Lewis remarked that these “inner rings” are quite natural and many are personally useful and socially constructive. Think of people of faith. Here in Utah many Latter-day Saints make sacred covenants placing them within an “inner ring” of their faith community. College students join fraternities and sororities. Country clubs are a type of “inner ring.” So too are sports teams and high school clubs. Even in our close circle of friends there are certain friends who we count on and trust. These are our “inner rings.”
The fact is that human beings have a natural attraction to associate in groups like families and friends. Nobody wants to be an “outsider” when it comes to the things we love most. Even in politics, insider relationships are what matter most if influence is to be found.
But as Lewis warns, not all “inner rings” are useful and constructive. Some are nefarious, even evil. In the world of politics, we call these sinister groups by many names. We hear tales of evil doings inside America’s greatest philanthropic foundations and among the nation’s wealthiest people – and, to a certain degree, everyone buys into the idea that evils are perpetrated every day to benefit a few wealthy individuals. The progressive left now calls them the “1 percent.”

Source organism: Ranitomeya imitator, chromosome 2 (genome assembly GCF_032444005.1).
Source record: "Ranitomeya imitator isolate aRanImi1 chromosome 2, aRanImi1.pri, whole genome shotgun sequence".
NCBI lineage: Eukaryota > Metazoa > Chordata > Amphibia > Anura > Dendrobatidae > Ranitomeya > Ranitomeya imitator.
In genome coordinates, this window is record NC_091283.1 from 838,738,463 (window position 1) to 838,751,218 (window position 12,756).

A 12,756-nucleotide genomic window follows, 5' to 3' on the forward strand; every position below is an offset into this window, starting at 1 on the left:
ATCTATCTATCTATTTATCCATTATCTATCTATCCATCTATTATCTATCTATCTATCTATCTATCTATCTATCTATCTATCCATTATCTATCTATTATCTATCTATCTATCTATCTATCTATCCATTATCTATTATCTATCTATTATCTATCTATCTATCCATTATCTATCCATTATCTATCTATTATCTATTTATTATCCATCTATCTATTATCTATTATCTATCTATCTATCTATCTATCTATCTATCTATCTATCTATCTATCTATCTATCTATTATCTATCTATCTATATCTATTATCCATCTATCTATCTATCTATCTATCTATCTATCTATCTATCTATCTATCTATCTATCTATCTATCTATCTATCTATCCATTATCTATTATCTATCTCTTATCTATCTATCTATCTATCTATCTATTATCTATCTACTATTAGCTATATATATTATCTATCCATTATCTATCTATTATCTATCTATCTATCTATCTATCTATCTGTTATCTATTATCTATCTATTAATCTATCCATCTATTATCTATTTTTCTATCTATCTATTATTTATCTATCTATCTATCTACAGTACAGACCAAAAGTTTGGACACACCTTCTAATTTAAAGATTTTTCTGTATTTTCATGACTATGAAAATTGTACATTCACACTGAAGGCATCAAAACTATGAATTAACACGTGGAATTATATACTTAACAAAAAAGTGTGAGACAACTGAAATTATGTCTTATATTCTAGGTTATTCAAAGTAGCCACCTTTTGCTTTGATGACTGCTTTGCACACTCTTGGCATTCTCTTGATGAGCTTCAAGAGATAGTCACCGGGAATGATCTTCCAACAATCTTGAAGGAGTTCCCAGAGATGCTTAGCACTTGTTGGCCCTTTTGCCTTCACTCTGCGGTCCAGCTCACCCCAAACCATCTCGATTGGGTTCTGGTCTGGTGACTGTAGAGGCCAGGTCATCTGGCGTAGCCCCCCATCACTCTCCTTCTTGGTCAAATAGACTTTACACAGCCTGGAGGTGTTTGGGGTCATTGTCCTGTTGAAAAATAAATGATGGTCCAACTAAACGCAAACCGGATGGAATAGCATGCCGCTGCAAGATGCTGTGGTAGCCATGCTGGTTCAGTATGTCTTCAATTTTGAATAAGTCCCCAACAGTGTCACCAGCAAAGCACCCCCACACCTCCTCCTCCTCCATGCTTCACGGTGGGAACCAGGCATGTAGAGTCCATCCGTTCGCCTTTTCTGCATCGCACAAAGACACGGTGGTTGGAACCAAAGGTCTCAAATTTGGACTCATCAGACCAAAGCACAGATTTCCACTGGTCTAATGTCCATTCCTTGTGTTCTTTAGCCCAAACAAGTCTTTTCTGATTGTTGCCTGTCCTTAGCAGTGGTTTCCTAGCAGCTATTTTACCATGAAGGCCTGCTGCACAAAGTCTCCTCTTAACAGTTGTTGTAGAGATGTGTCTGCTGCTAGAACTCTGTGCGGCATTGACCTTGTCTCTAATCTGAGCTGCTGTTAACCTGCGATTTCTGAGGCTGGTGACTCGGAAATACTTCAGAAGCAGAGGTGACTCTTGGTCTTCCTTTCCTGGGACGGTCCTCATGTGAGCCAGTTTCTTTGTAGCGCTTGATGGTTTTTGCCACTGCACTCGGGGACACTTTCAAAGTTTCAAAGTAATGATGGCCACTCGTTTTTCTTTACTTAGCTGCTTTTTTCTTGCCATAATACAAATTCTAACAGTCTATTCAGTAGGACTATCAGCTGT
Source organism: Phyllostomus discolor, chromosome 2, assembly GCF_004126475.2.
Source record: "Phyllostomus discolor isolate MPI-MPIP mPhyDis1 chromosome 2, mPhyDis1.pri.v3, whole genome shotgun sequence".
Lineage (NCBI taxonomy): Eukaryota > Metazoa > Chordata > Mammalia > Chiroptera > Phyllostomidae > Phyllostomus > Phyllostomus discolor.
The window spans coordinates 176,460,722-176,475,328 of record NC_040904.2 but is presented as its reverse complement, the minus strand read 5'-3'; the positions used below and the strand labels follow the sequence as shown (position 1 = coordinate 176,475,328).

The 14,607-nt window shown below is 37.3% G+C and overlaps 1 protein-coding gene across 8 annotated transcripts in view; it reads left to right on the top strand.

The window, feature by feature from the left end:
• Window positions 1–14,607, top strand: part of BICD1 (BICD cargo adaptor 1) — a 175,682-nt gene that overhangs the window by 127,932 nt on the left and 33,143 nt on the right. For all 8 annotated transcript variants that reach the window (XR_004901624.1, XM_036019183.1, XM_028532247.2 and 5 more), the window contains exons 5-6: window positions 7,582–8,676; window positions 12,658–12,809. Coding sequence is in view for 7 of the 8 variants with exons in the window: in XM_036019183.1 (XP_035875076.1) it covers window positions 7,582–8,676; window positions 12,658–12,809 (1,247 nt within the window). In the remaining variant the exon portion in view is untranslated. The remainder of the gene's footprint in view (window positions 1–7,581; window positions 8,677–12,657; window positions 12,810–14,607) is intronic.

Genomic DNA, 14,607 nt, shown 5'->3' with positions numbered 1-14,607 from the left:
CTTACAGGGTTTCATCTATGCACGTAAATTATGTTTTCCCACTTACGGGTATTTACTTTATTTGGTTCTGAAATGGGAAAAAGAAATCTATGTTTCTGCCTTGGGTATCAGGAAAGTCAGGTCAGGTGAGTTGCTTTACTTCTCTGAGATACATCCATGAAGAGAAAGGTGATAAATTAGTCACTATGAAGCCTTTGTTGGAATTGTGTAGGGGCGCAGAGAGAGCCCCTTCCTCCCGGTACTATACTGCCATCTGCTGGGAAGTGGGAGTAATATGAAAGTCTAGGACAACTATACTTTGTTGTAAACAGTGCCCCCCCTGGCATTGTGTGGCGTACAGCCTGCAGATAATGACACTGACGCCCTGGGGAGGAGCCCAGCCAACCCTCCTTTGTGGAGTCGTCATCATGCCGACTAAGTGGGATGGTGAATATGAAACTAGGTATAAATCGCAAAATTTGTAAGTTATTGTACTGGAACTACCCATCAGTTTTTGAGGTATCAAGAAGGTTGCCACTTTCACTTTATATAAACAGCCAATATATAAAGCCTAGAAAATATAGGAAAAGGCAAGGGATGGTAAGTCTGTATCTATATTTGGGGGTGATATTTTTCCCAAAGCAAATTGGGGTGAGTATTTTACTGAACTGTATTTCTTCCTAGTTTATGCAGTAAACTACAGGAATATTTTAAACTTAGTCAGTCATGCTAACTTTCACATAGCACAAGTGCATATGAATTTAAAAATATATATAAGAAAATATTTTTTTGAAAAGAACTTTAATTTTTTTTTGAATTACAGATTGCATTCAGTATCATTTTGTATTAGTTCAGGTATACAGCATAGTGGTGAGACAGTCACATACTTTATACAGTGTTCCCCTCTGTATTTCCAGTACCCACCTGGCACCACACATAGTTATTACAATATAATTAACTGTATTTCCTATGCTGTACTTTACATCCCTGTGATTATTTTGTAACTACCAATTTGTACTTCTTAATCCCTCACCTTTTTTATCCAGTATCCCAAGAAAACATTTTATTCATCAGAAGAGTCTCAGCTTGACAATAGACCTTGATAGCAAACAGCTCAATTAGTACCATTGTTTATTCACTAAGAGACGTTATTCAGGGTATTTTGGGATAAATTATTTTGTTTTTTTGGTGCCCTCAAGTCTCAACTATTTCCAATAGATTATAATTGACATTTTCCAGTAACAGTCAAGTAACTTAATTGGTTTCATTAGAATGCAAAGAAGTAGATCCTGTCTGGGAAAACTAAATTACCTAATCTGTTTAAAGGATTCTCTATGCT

The most predominant and unhealthy “inner rings” in Utah are what I refer to as “cronyism.” There are certain businessmen in Utah who feel as if they are the adults in the room, our caretakers who know what is best for the rest of us and why Utah needs to be more enlightened and progressive. They know what “real” cities look like and how enlightened people are supposed to think. They envision Utah for everyone else while they live how they want regardless of the common good.
While Utah is filled with many wonderful people who use their wealth to serve those in need and relieve suffering, cronies of the “inner ring” use legal plunder, through the force of government, to get gain and become wealthy through government positions, contracts and taxpayer-financed business schemes that primarily benefit them and their friends.
They thrive on political power and only scandal reveals their circles. And when they’re out of power they do everything they can to get it back. I have spent my career fighting against these cronies and, fortunately, many good and decent people have formed their own circles of influence to promote the common good. But these two worlds do collide and when they do it’s sometimes hard to tell the wheat from the chaff. After all, the insiders need to look distinguished and sound respectable to get gain. Ronald Reagan warned us about people who say, “I’m from the government; I’m here to help.” You might also keep your eye on Utah businessmen and their cronies who require tax dollars to do their business.
For Sutherland Institute, I’m Paul Mero. Thanks for listening.
This post is a transcript of a 4-minute weekly radio commentary aired on several Utah radio stations.
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